‘I Am the Luckiest Girl in the World’
After college softball player Sarah Taffet suffered cardiac arrest during a game, doctors at NewYork-Presbyterian/Columbia discovered she had a rare heart condition and performed lifesaving surgery. Now, she is back playing the sport she loves.
Sarah Taffet, a 21-year-old softball player for the Fordham University Rams, was running out a routine ground ball during a tournament in Newark, New Jersey, last October when her opponent tagged her in the chest for the out.
What happened next was far from routine: She fell forward and hit the ground.
“I felt a little off, but thought I was OK,” remembers Sarah, who is from Cedar Grove, New Jersey. She was able to get up and jog toward the dugout. “Then everything started turning black and closing in on me.”
The college senior’s heart had stopped.
Coaches, parents, and healthcare professionals in attendance rushed to revive her with two rounds of CPR and an automated external defibrillator (AED) that her athletic trainer had brought to the game.
“I remember waking up thinking, ‘What is going on?’ I could see the panic in everyone’s eyes,” says Sarah.
She was discharged from a local hospital with few answers on what might have caused the cardiac event.
She resumed her senior year classes but needed medical clearance before returning to play with her Division I team, and was referred to the sports cardiology program at NewYork-Presbyterian/Columbia University Irving Medical Center.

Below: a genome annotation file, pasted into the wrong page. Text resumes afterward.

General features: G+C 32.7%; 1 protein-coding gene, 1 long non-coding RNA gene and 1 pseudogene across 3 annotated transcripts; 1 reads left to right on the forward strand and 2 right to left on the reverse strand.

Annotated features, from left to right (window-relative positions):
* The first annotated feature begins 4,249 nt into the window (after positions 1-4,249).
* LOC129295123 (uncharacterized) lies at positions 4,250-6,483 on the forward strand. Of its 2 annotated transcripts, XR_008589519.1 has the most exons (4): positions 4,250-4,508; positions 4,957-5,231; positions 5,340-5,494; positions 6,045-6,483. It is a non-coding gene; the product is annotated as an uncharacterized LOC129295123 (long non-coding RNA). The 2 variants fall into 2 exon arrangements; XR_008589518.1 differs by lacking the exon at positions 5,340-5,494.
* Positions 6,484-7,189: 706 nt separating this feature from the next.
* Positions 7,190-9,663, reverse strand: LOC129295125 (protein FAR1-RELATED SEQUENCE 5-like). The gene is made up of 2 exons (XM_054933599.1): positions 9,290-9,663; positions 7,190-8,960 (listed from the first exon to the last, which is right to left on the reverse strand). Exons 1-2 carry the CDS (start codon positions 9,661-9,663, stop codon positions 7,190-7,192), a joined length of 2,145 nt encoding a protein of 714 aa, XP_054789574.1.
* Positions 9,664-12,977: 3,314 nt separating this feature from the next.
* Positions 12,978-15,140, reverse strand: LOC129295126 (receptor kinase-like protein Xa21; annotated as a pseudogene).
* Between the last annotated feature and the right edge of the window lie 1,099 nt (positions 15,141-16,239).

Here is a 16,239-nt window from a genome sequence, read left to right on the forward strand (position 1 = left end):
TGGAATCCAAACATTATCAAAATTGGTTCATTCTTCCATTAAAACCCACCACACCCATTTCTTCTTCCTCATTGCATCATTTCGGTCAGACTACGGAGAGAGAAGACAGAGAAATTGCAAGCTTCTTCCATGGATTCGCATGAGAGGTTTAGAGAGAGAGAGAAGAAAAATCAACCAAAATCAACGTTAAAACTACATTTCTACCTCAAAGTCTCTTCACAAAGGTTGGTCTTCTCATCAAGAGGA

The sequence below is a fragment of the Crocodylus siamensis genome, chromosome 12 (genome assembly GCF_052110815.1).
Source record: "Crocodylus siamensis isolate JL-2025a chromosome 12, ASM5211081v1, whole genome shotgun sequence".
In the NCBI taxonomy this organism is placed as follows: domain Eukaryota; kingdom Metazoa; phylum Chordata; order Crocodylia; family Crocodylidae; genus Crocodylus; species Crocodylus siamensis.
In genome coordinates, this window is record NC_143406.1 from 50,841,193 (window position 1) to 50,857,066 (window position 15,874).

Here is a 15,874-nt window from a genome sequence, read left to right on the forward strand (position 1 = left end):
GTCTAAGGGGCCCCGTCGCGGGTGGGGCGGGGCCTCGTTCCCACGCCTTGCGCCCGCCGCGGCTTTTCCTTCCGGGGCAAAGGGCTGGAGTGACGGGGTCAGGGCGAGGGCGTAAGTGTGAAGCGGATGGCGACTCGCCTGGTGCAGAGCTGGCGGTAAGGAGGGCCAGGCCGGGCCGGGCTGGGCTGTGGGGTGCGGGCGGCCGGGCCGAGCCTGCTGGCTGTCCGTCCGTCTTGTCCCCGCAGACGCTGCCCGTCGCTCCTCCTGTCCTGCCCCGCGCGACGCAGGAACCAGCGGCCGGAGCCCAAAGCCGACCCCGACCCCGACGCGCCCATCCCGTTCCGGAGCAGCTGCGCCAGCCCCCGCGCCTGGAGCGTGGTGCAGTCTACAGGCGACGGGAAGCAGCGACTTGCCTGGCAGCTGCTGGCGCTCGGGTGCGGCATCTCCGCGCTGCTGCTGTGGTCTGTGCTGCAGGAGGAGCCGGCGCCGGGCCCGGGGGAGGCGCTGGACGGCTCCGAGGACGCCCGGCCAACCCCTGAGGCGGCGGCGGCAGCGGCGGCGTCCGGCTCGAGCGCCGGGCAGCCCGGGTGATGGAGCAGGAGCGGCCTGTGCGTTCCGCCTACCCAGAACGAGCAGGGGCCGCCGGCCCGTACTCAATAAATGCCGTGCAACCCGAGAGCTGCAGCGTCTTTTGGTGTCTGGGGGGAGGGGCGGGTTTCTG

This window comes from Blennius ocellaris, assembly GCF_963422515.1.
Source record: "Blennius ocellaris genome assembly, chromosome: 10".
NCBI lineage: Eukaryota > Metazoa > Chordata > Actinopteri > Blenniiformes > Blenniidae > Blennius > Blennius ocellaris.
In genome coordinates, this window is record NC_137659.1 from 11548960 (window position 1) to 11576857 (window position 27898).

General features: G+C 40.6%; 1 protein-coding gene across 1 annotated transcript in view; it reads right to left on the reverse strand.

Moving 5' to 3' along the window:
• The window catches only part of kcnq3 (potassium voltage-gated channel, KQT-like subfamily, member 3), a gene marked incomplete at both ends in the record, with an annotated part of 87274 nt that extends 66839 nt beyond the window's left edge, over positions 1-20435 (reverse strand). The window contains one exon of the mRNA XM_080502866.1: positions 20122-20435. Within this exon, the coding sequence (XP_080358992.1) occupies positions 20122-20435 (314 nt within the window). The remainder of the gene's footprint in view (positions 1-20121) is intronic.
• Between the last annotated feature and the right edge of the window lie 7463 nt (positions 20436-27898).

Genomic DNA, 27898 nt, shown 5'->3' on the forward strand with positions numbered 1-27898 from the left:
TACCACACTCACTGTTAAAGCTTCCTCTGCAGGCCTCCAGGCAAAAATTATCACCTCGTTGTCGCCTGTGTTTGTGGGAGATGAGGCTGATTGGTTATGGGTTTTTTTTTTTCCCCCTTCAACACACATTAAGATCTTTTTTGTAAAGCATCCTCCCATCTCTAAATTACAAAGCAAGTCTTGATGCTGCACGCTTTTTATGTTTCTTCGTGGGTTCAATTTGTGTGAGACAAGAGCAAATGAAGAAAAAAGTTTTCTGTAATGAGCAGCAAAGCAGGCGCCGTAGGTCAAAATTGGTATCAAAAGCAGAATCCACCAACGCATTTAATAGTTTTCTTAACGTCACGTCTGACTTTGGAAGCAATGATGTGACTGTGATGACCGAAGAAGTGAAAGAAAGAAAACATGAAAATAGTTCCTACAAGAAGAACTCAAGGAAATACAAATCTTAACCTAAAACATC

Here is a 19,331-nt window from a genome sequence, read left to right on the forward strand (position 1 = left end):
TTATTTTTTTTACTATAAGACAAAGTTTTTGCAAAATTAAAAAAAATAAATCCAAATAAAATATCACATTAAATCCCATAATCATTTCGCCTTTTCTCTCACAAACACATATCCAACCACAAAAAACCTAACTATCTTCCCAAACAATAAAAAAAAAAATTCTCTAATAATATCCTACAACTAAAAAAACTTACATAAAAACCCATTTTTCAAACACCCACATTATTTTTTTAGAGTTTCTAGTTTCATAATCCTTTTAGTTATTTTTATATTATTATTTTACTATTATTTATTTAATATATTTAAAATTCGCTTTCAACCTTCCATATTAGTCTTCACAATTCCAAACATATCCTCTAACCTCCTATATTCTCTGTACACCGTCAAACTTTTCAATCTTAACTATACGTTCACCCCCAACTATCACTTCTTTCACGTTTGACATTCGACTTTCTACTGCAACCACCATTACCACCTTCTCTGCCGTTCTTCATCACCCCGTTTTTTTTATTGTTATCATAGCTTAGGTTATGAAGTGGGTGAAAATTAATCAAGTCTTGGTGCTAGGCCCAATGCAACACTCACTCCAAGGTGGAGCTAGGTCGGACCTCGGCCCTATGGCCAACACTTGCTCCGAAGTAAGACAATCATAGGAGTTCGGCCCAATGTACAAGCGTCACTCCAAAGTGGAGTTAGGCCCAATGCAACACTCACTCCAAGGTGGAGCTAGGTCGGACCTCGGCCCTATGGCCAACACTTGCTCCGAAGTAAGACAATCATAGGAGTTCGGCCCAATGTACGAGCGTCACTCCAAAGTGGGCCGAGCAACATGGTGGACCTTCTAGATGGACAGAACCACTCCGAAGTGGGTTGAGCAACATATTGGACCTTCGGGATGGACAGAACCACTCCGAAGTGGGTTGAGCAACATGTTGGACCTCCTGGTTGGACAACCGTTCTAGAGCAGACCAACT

“Our motto is ‘Leave no stone unturned,’” says her cardiologist, Dr. Sonia Tolani, co-director of the Women’s Heart Center at NewYork-Presbyterian/Columbia University Irving Medical Center and an assistant professor at Columbia University Vagelos College of Physicians and Surgeons.
“Dr. Tolani insisted on checking every single little box before making the final call,” Sarah says.
A coronary CT scan revealed what caused Sarah’s heart to stop: a rare congenital heart defect that makes it difficult for oxygenated blood to get to the heart, anomalous left coronary artery from the pulmonary artery, or ALCAPA, which occurs in one in 300,000 babies. Typically, it’s discovered in the first year of life, and of those diagnosed late in life, 90% do not survive.
Sarah needed open-heart surgery right away.
Defying the Odds
“I remember hearing the words ‘open-heart surgery’ and thinking, ‘What?’” says Sarah. “I thought this was a routine CT scan and that I would be cleared.”
An otherwise healthy student athlete, she had had no symptoms except for some chest tightness when exercising or running distances — which she brushed off as a normal byproduct of exertion. After all, she’d been playing softball since she was 5 without issue. Just before her cardiac arrest, she was weightlifting, sprinting, and practicing up to 20 hours a week during training.
Dr. Tolani’s experience treating athletes helped her recognize the problem. “It was unusual for someone who’s a non-endurance athlete to have a slightly reduced heart function and a slightly enlarged heart. That was the first tipoff that something wasn’t quite right,” says Dr. Tolani.